What is Zepbound? Here’s how the newly FDA-approved weight loss drug works.

The weekly injectable medication is not exactly the same as Ozempic or Wegovy.
A horizonal view of an injectable medication called Zepbound from pharmaceutical company Eli Lilly.
Zepbound from pharmaceutical company Eli Lilly mimics two hormones that help tell the body that it is full. Eli Lilly

On November 8, the United States Food and Drug Administration (FDA) approved a Type 2 diabetes drug called tirzepatide for use in chronic weight management. It has been sold under the brand name Mounjaro for treating diabetes, but it will be called Zepbound when prescribed for weight loss. The drug is made by pharmaceutical company Eli Lilly and doses should be available after Thanksgiving.

[Related: 6 Ozempic facts that make sense of social media hype.]

How Zepbound works

The medicine is a weekly injectable medication and the main ingredient is called tirzepatide. It mimics two hormones called glucagon-like peptide-1 (GLP-1) and glucose-dependent insulinotropic polypeptide (GIP). Both are naturally produced in the body and the drug targets receptors in the brain for these hormones.

Both GIP and GLP-1 bind to receptors in the brain that tell the body it is full. GLP-1 also slows digestion to make people feel fuller longer and with smaller portions. American Board of Obesity Medicine medical director Kimberly Gudzune told The Washington Post that GLP-1 targets the receptors in the brain that decrease appetite and it slows digestion to make people feel fuller longer and with smaller portions. Additionally, GLP-1 increases the amount of insulin that the pancreas releases after eating, which slows down the rise in blood sugar.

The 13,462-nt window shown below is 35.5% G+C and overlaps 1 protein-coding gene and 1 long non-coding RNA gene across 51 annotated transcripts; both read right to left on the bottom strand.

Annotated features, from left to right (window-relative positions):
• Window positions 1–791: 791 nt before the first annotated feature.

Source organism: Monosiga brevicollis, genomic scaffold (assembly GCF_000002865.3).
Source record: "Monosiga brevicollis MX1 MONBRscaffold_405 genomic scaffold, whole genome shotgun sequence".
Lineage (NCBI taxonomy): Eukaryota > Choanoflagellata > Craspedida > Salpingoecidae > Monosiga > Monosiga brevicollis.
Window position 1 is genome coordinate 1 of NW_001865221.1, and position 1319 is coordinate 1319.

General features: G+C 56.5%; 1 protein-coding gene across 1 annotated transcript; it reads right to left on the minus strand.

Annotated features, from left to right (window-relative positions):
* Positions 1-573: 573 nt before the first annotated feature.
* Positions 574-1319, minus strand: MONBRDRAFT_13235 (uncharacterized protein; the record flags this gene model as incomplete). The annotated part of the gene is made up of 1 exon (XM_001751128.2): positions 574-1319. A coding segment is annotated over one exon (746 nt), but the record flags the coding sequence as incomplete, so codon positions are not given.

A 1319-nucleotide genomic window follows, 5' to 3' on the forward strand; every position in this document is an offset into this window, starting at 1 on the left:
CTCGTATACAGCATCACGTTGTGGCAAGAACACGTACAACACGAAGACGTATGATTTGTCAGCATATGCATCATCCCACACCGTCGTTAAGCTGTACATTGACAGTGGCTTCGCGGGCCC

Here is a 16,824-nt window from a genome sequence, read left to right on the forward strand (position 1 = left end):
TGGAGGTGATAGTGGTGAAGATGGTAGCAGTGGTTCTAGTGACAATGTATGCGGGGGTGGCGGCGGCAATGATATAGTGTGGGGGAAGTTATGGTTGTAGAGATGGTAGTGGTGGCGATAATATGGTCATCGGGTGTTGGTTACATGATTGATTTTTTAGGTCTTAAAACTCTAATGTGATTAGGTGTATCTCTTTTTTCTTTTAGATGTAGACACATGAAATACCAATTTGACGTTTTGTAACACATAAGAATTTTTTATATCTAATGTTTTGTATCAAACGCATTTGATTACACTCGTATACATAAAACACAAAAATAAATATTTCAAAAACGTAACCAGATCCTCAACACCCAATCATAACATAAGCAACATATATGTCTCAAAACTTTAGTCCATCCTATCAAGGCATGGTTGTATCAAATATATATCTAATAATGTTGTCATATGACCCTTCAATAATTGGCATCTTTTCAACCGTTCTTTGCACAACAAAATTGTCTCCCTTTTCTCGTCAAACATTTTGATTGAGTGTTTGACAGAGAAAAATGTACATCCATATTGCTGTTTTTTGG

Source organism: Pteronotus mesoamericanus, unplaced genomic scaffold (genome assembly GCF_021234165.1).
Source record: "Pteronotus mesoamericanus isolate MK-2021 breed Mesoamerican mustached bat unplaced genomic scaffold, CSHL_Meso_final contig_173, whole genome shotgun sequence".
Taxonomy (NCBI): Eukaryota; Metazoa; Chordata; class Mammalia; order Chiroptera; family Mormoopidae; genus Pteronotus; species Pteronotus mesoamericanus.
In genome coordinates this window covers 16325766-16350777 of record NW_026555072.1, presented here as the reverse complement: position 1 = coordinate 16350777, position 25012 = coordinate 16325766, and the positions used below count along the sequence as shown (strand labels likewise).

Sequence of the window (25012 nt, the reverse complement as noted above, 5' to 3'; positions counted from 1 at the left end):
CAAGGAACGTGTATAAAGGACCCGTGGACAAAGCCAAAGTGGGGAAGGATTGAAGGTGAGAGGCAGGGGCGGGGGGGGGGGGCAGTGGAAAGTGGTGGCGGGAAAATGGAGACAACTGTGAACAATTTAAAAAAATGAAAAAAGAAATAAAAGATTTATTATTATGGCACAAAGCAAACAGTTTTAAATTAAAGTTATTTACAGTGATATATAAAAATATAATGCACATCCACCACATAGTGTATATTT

GIP meanwhile works in the brain to decrease appetite and may also improve how the body breaks down fats and sugars.

Who is eligible for Zepbound?

The FDA cleared Zepbound for adults 18 and older considered obese (a body mass index of at least) or overweight (a body mass index of 27 or more) with at least one weight-related health condition. The FDA also said that it should be taken with exercise and a reduced-calorie diet.

Weight-related conditions are medical complications that can arise from being overweight or obese. According to the Centers for Disease Control and Prevention (CDC), they include high blood pressure (hypertension), high LDL cholesterol, high levels of triglycerides, and Type 2 diabetes. 

Roughly 70 percent of American adults are considered overweight or obese by body mass index, according to the FDA. However, body mass index (BMI) is an imperfect metric for measuring health that has been questioned by the American Medical Association. Losing five to 10 percent of body weight with diet and exercise has been associated with a reduced risk of cardiovascular disease in adults who are overweight or obese